In 2011, New Beginnings provided shelter to 1,789 homeless or near-homeless people, 604 of them children. Over the last two years, 283 families facing eviction received New Beginnings' assistance to help them remain in their homes. People between 50-62 are the fastest growing segment in need, according to CEO Shara Gonzales.

“We teach people in poverty how to increase income, pay off back rent and utility bills, and pay back the community as they get on their feet again,” Gonzales said.

Using city, county and state grant funding, New Beginnings has begun a neighborhood stabilization project known as the Anchor Homes Program. New Beginnings purchases deteriorating homes, which volunteers and contractors then rehabilitate. These homes are sold at affordable prices to current and formerly homeless clients whose median income is 50 percent to 80 percent of the average.

Home owners, neighborhoods and volunteers all benefit, according to Gonzales. Homeowners, who complete training as peer counselors, invest in the neighborhood by helping other residents access community resources. Volunteers working on the homes learn job skills that can lead to permanent job placements.

ILLINOIS: Keeping seniors in home communities

River-to-River Residential Corporation owns and operates assisted living facilities (ALF) that offer affordable rents in rural southern Illinois where the population is largely low-income. In a slight departure from its earlier ALFs, River-to-River has opened two 50-unit supportive ALFs in Marion and Anna, Ill., for seniors who qualify for nursing home care but desire a homelike environment. Because these seniors' health issues qualify them for nursing home care, they require more assistance than seniors living in the other ALFs. However, the Illinois Medicaid waiver program covers program rent and services because the ALF environment is more cost effective.

The Marion campus is being expanded to include separate housing for residents able to live independently. When necessary, they can choose to access ALF services on campus and/or move into the ALF.

Partnering with Southern Illinois University (SIU) Department of Rehabilitation, River-to-River helps ALF residents with dementia and Alzheimer's deter nursing home admission. SIU rehab staff works with residents and trains employees in skills that address residents' special needs. CEO Sherry Hamlin said several residents who were being considered for nursing home referral have already shown marked improvements.

“Our goal is to help seniors stay where they want to be, in the places they've lived, worked and raised their families,” Hamlin said. “We work hard to target small communities and build smaller facilities there.”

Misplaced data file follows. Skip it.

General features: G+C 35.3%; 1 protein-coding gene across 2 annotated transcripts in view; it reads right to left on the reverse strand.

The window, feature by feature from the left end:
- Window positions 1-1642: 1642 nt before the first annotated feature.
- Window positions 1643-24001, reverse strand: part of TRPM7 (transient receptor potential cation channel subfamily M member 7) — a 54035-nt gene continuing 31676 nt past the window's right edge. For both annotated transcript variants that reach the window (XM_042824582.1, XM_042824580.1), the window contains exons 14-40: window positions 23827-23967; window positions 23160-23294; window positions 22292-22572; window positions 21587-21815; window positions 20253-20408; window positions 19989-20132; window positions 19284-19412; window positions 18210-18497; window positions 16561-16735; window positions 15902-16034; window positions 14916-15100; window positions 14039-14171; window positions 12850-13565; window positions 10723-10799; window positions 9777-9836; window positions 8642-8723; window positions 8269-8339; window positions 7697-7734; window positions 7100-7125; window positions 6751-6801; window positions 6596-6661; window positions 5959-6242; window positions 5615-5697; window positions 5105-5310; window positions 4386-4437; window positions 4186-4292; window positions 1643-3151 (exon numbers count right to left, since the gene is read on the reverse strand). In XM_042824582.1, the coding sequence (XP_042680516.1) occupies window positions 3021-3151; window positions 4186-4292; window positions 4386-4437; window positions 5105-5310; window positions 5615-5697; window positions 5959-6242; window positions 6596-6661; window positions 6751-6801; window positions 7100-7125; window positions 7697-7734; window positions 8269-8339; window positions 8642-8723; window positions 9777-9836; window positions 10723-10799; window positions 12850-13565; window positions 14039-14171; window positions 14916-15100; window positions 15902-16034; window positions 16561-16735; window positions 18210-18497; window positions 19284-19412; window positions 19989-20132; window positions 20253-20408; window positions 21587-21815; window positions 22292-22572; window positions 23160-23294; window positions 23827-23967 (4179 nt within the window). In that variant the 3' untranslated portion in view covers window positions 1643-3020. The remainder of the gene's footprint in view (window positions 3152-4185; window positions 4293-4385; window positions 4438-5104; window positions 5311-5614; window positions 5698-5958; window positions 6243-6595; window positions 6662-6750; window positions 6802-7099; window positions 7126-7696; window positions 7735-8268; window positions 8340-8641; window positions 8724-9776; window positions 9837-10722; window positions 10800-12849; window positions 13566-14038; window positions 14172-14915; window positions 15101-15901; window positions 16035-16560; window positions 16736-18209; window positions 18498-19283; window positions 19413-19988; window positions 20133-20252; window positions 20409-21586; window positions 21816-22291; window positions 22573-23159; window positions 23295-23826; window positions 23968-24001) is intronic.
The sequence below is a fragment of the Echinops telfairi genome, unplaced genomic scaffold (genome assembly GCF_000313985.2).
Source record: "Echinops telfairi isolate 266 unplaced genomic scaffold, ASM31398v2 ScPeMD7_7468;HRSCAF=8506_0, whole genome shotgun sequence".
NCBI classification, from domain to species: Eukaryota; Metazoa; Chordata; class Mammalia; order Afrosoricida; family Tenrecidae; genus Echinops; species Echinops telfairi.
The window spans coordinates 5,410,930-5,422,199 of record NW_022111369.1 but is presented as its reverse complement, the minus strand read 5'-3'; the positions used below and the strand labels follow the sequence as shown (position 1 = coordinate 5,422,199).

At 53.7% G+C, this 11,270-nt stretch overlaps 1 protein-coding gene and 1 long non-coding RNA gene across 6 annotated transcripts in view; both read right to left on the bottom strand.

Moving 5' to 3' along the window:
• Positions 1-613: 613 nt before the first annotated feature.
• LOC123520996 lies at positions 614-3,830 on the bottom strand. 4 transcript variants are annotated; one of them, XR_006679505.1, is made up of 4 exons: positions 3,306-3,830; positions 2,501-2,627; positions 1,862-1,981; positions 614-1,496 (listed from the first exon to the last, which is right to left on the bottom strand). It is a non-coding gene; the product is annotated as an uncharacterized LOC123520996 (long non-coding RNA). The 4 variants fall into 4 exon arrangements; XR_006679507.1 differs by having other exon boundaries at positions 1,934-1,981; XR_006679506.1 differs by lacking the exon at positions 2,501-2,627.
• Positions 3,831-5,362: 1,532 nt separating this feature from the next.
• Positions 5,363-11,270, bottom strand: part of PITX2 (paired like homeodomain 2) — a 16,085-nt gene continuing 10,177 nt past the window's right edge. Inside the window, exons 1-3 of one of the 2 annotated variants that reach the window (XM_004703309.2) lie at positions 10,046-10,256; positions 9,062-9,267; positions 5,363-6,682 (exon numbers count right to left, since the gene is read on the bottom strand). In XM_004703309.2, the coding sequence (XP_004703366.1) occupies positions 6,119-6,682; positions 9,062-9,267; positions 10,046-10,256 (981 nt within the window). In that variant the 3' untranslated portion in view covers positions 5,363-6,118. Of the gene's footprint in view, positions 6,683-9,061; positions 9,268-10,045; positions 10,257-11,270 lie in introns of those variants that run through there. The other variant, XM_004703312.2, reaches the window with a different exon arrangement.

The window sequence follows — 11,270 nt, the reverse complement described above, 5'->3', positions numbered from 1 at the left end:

Assisted living options continue to increase in rural areas, according to Lisa Gluckstern, National Center for Assisted Living (NCAL) Public Affairs Director. In 2011, 16 states reported making statutory, regulatory, or policy changes to improve and broaden assisted living options. Gluckstern said almost all states have some type of assisted living coverage through Medicaid; however, some have long waiting lists and there are still states that have no assisted living coverage.

Looking to the Future

Strauss said that federally funded housing initiatives have declined steadily, and resources and mechanisms for rural assistance are diminishing. If rural housing opportunities are going to improve, she stressed, continued public investment combined with sound policy is critical.

Assisted living in rural areas faces an uphill battle too, according to Gluckstern. “For assisted living to be affordable in rural areas, the Medicaid program plays a key role, especially because elders' incomes tend to be lower in rural areas. To date, it's a mixed picture across the nation for assisted living services being covered by states' Medicaid home and community based services waivers, state plans, or Section 1115 programs. Most states have Medicaid programs that cover assisted living but a few do not.  In some states with programs covering AL, there are significant waiting lists.”

Right now, nonprofit community-centered housing organizations remain the most consistent resources to address rural housing challenges, according to Strauss. As of 2011, HAC had committed $285 million in loans and grants awarded to more than 750 organizations across rural America to support construction or preservation of affordable homes. HAC has also launched recent initiatives to improve housing for low-income seniors and to help rural organizations help veterans.

“Despite capacity and funding limitations, community-based organizations are often the catalysts that transform public and private funding into affordable homes,” Strauss said.

Back to: Winter 2013 Issue